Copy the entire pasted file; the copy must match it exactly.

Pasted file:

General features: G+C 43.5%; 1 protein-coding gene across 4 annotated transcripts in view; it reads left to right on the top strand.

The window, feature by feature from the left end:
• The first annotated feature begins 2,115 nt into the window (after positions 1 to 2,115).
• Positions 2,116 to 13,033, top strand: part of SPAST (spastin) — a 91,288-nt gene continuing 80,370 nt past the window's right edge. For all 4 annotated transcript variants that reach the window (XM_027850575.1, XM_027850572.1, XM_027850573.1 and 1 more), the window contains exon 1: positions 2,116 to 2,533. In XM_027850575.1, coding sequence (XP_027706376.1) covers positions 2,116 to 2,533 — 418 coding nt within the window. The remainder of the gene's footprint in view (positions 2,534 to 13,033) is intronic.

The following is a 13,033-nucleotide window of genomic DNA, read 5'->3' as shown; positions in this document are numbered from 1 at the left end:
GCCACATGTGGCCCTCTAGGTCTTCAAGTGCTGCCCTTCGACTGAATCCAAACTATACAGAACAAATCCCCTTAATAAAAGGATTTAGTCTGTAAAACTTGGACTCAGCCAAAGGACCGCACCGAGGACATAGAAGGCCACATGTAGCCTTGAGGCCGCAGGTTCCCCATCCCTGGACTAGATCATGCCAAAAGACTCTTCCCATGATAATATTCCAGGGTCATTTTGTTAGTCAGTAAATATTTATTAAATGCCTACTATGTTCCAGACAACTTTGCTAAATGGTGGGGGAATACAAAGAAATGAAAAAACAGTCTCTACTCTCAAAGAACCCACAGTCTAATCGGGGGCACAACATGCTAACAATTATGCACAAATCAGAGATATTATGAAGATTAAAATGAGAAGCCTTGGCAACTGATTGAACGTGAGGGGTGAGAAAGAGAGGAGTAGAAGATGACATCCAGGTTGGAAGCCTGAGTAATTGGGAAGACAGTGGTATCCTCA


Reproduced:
General features: G+C 43.5%; 1 protein-coding gene across 4 annotated transcripts in view; it reads left to right on the top strand.

The window, feature by feature from the left end:
• The first annotated feature begins 2,115 nt into the window (after positions 1 to 2,115).
• Positions 2,116 to 13,033, top strand: part of SPAST (spastin) — a 91,288-nt gene continuing 80,370 nt past the window's right edge. For all 4 annotated transcript variants that reach the window (XM_027850575.1, XM_027850572.1, XM_027850573.1 and 1 more), the window contains exon 1: positions 2,116 to 2,533. In XM_027850575.1, coding sequence (XP_027706376.1) covers positions 2,116 to 2,533 — 418 coding nt within the window. The remainder of the gene's footprint in view (positions 2,534 to 13,033) is intronic.

The following is a 13,033-nucleotide window of genomic DNA, read 5'->3' as shown; positions in this document are numbered from 1 at the left end:
GCCACATGTGGCCCTCTAGGTCTTCAAGTGCTGCCCTTCGACTGAATCCAAACTATACAGAACAAATCCCCTTAATAAAAGGATTTAGTCTGTAAAACTTGGACTCAGCCAAAGGACCGCACCGAGGACATAGAAGGCCACATGTAGCCTTGAGGCCGCAGGTTCCCCATCCCTGGACTAGATCATGCCAAAAGACTCTTCCCATGATAATATTCCAGGGTCATTTTGTTAGTCAGTAAATATTTATTAAATGCCTACTATGTTCCAGACAACTTTGCTAAATGGTGGGGGAATACAAAGAAATGAAAAAACAGTCTCTACTCTCAAAGAACCCACAGTCTAATCGGGGGCACAACATGCTAACAATTATGCACAAATCAGAGATATTATGAAGATTAAAATGAGAAGCCTTGGCAACTGATTGAACGTGAGGGGTGAGAAAGAGAGGAGTAGAAGATGACATCCAGGTTGGAAGCCTGAGTAATTGGGAAGACAGTGGTATCCTCA